Human Relations

What are human relations

human relationships are physical or emotional links that are generated between two or more people through forms of communication.

In administration, human relations refers to the discipline that is responsible for increasing the satisfaction and morale of the employees of an organization or company in order to reduce their resistance and print greater acceptance of formal authority.

The theory of human relations in administration is later replaced by the concept of human resources which, while improving employee satisfaction and enthusiasm, also seeks to improve decision-making and control mechanisms.

In affective terms, human relations are essential for the construction of a society. The components that are important in each type of human relationship will depend on its loving, family, affective or utilitarian nature.

Importance of human relationships

Human relations are important for our evolution as a society, since it is vital for the creation and organization of any type of society. In order to survive, man needs other people, so it is impossible to live without human relationships.

The goal of human relationships is harmonization and empathy to effectively communicate what we need and thus help each other.

See also effective communication.

Types of human relations

In social sciences, human relations are essentially divided into two types:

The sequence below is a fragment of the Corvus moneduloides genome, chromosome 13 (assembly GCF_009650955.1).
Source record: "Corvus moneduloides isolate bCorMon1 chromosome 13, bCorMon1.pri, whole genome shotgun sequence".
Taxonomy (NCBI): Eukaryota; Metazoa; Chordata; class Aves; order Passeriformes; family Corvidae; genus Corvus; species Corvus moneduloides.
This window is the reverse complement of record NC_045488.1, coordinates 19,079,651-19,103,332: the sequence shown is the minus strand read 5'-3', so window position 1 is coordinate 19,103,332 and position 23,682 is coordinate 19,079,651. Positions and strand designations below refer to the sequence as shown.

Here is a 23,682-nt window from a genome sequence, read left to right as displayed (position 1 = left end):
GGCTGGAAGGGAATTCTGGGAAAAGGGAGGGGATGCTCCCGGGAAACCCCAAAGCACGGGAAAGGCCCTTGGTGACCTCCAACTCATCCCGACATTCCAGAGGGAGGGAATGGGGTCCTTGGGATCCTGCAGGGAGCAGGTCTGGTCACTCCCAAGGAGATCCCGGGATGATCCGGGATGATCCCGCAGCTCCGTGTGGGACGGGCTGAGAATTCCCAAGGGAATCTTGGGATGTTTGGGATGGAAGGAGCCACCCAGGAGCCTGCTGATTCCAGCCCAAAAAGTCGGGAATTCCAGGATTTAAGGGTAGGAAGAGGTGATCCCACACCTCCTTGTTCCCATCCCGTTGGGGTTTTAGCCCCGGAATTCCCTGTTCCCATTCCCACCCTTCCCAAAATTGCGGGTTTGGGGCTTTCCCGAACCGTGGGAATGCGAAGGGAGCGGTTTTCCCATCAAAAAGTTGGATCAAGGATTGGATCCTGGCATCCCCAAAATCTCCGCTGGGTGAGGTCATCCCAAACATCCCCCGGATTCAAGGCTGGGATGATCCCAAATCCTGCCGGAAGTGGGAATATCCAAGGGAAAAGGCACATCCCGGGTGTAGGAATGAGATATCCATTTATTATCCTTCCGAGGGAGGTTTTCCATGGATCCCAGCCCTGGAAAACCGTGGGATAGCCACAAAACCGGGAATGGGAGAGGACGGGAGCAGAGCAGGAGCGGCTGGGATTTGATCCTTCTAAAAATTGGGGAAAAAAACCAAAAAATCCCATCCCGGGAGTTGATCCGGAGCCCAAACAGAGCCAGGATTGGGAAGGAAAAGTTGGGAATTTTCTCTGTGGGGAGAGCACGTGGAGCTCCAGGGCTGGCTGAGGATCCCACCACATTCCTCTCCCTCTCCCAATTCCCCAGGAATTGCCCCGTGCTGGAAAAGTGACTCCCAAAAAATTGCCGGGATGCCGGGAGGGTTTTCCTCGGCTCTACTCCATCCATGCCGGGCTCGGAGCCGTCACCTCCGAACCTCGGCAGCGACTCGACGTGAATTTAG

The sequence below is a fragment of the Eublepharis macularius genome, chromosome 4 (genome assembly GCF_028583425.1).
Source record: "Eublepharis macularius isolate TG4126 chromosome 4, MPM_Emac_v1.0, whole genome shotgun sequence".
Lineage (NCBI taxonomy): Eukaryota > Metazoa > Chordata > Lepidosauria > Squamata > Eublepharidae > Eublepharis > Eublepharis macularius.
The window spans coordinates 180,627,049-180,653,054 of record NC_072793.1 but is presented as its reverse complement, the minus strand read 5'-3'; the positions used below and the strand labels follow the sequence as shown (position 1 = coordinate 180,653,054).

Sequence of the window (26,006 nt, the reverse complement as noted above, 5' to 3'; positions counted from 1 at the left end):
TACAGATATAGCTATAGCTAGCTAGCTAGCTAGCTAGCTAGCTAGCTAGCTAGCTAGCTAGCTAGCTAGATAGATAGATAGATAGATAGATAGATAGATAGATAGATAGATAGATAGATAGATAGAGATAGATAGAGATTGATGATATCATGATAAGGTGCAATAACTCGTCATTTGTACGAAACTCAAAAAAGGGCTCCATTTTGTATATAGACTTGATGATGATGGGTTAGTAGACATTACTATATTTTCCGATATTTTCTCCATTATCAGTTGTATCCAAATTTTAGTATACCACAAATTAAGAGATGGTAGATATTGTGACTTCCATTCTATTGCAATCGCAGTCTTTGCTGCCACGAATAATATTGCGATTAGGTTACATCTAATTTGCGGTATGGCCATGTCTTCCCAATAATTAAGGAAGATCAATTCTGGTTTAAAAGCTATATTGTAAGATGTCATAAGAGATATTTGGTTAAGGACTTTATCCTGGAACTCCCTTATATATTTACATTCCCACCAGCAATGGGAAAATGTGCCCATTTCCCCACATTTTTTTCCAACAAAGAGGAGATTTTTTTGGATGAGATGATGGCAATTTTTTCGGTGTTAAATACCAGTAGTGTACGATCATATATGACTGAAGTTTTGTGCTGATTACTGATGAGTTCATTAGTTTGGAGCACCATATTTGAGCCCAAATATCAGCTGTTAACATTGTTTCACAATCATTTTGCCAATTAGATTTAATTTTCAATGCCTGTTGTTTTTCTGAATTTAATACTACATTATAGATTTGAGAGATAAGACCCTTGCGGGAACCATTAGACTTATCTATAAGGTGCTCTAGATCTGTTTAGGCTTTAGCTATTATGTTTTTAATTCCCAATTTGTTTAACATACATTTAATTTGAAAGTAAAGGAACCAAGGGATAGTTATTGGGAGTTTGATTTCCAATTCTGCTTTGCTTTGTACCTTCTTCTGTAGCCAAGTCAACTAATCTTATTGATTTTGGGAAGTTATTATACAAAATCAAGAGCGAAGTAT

• primary relations: are those relationships considered within the closest and most intimate circle of the individual characterized by affection and the importance of the bond. Both family and love relationships are examples of primary relationships.
  • secondary relations: are links determined by the need or usefulness of the relationship. For example, a professional relationship with the employer, client-provider relationship, doctor-patient relationship.
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See also Intersubjectivity.

Theory of human relations

The basis of the theory of human relations in the area of ​​administration consists of the emphasis given to people, taking into account that we are “social men”, therefore, the quality of human relations in the place of work will affect employee satisfaction and efficiency.

See also Administration.

The theory of human relations was developed by the Humanistic School of Administration. Its forerunner was the Australian George Elton May (1880-1949) who opposed the classical management theory that only emphasized the employee’s tasks and later, the organizational structure.

See also Human Resources and Public Relations